Information and the extraction of information may take on the manipulation of the three ways that Fister outlined: traditions, processes for validity, and conflicting claims. These reveal mixed results at best depending on what the subject is and the relevancy of media play relating to the subject. So I agree that searches for subjective material relating to the human condition change meanings and importance when abbreviated. Meaningful details can be left to the devil which leaves using the senses and the value system of the researcher. As for Google, the infrastructure Googlebombings, Google Dilemma, link farms, and PageRank determine who is linked to whom in the system. They all play an essential part in the construct of how this organization has to deal with a “virtual conscience” even when faced with censorship and foul references. They try to escape by stating that all they do is feed the servers and wait for the results to emerge and use mere mortal programmers as the tool of the glorified abacus, which is a tool called a computer. The vastness of the Internet and the complexities of how it contains Exabyte’s of information are too many zero’s to calculate in the brain. Evita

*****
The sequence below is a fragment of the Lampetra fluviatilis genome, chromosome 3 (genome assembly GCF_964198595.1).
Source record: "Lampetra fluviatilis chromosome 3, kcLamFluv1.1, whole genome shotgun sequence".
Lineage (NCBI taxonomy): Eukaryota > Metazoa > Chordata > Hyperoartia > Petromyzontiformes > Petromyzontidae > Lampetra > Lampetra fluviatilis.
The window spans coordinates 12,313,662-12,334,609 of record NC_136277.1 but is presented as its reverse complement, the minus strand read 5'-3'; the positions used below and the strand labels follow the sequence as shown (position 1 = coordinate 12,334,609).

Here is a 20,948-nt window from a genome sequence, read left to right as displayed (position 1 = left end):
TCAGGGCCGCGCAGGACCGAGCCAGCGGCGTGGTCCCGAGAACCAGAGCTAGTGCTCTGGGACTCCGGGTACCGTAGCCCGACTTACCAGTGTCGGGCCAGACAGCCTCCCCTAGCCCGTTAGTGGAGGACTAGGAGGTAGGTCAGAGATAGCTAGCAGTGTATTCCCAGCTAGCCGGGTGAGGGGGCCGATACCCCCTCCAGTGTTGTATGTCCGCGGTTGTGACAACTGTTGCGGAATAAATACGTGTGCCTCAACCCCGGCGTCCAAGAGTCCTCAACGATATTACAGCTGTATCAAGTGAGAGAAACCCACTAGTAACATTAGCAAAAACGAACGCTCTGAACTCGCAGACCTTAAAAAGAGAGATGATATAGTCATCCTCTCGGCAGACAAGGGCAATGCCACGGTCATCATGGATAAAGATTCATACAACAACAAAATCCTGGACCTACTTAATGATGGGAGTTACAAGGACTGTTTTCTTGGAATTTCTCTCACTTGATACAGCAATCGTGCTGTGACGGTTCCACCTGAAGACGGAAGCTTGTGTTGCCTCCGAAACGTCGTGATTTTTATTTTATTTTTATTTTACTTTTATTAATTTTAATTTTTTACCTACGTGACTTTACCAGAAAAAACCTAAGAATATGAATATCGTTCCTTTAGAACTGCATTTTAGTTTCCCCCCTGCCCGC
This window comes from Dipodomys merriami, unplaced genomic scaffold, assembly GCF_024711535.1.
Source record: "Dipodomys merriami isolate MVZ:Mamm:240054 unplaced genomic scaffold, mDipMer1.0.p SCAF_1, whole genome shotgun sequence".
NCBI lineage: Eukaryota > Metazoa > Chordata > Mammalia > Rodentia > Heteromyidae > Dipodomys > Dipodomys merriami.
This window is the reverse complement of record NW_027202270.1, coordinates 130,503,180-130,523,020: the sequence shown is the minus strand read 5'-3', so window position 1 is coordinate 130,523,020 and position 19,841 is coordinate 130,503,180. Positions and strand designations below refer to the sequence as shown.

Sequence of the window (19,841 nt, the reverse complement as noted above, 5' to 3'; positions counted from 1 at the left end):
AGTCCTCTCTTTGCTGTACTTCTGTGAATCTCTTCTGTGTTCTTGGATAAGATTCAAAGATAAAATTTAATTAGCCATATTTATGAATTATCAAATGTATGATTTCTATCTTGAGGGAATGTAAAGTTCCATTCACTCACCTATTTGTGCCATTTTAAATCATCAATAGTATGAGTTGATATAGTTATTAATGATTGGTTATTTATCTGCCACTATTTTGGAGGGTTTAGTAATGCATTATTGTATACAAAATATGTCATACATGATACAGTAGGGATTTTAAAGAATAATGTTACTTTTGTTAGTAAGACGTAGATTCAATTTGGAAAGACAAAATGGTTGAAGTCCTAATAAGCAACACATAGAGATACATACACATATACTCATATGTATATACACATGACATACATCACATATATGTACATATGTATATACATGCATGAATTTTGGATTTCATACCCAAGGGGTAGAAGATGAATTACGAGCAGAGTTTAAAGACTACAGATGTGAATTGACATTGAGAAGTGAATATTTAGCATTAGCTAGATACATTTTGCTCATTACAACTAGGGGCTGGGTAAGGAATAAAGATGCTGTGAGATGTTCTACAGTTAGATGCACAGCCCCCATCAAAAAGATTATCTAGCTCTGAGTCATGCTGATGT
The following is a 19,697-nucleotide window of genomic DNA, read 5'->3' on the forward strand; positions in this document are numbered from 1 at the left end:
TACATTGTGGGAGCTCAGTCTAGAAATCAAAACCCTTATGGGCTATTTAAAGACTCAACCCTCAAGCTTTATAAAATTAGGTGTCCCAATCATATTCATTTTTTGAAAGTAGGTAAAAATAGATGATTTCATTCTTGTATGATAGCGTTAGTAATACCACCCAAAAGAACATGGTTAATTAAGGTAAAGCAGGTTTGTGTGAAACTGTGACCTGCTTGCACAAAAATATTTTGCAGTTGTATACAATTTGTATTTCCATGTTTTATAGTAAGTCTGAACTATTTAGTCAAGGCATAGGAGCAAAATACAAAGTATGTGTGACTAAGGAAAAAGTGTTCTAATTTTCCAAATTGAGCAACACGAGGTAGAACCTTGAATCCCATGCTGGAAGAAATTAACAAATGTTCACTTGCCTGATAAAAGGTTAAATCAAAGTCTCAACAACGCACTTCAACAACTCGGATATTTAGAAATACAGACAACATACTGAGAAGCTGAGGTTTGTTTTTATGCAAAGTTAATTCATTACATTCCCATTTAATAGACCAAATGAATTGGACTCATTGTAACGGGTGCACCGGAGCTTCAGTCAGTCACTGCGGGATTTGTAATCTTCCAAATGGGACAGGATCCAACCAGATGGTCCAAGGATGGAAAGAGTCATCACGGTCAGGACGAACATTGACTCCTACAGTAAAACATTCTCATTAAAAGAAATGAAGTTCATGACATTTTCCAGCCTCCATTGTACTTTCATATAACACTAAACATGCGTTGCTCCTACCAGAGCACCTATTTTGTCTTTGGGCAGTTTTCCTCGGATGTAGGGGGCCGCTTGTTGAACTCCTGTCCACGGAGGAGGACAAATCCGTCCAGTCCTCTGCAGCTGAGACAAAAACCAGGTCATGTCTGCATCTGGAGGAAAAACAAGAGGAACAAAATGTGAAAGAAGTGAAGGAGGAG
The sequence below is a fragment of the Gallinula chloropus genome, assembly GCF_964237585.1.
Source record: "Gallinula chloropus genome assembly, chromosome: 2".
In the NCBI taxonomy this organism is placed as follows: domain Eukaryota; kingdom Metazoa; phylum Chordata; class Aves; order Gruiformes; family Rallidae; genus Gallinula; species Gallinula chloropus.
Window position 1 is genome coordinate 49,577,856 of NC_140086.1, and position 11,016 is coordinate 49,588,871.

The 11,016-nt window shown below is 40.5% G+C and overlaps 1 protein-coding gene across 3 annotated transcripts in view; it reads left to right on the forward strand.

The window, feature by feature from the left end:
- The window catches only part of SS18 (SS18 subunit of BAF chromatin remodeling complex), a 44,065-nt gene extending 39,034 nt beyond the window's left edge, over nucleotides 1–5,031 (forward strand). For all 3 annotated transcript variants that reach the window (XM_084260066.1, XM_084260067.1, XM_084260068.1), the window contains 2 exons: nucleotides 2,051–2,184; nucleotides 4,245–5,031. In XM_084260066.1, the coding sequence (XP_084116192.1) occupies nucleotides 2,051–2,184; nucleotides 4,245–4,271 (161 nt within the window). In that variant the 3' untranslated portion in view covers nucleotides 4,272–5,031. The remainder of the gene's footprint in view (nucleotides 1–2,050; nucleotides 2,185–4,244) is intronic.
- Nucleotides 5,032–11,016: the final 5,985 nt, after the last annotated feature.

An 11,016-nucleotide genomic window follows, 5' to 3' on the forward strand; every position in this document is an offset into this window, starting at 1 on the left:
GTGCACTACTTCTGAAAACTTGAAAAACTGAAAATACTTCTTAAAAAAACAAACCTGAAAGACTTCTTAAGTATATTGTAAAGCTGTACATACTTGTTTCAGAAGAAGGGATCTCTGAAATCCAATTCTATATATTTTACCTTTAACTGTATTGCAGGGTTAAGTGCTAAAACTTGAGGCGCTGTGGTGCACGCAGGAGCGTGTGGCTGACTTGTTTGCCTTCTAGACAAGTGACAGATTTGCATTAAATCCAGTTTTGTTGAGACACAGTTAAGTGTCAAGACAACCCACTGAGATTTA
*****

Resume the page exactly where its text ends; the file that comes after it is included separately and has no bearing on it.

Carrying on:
Even when I wander around the internet for searching of fun stuff, it sometimes makes me frustrated to reach where I wanted to go, to say nothing of scholarly articles, which I eager to find with certain purposes. Especially, when I just get stuck with nowhere to go or I just get into infinite loops of hyperlinks, the level of frustration becomes higher. Therefore, it seems like important to steel myself for these kinds of frustration before starting to explore the databases.
I found one web site( http://www1.wnec.edu/library/index.cfm?selection=doc.5190 ) that explains how to obtain free scholarly journals through Google Scholar, which is also introduced in the Badke’s book, chapter, 6. I think it is useful when we promptly want to search articles with familiar interfaces or when we come hard to access paid databases for one reason or another. As a result of my test of it, it is pretty much effective to get ‘free’ scholarly articles, even though some of the links still leaded me to paid databases. Google Scholar could be a good alternative for the professional databases, which are fastidious to use at some points.